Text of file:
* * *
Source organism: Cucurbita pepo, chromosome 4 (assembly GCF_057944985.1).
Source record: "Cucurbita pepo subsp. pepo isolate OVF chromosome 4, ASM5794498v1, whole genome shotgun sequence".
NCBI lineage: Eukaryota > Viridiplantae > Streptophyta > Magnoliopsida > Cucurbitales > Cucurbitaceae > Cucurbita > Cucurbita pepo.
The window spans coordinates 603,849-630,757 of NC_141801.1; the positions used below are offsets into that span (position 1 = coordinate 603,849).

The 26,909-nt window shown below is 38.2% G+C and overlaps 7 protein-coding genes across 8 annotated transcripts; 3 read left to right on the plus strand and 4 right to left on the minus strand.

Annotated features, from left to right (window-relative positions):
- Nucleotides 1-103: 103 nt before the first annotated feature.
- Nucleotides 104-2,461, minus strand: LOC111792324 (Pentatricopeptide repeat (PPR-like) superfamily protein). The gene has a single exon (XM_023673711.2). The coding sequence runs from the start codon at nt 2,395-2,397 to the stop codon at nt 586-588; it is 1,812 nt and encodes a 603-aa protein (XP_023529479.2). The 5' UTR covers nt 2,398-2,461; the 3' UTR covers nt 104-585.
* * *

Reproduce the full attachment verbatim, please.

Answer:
Source organism: Cucurbita pepo, chromosome 4 (assembly GCF_057944985.1).
Source record: "Cucurbita pepo subsp. pepo isolate OVF chromosome 4, ASM5794498v1, whole genome shotgun sequence".
NCBI lineage: Eukaryota > Viridiplantae > Streptophyta > Magnoliopsida > Cucurbitales > Cucurbitaceae > Cucurbita > Cucurbita pepo.
The window spans coordinates 603,849-630,757 of NC_141801.1; the positions used below are offsets into that span (position 1 = coordinate 603,849).

The 26,909-nt window shown below is 38.2% G+C and overlaps 7 protein-coding genes across 8 annotated transcripts; 3 read left to right on the plus strand and 4 right to left on the minus strand.

Annotated features, from left to right (window-relative positions):
- Nucleotides 1-103: 103 nt before the first annotated feature.
- Nucleotides 104-2,461, minus strand: LOC111792324 (Pentatricopeptide repeat (PPR-like) superfamily protein). The gene has a single exon (XM_023673711.2). The coding sequence runs from the start codon at nt 2,395-2,397 to the stop codon at nt 586-588; it is 1,812 nt and encodes a 603-aa protein (XP_023529479.2). The 5' UTR covers nt 2,398-2,461; the 3' UTR covers nt 104-585.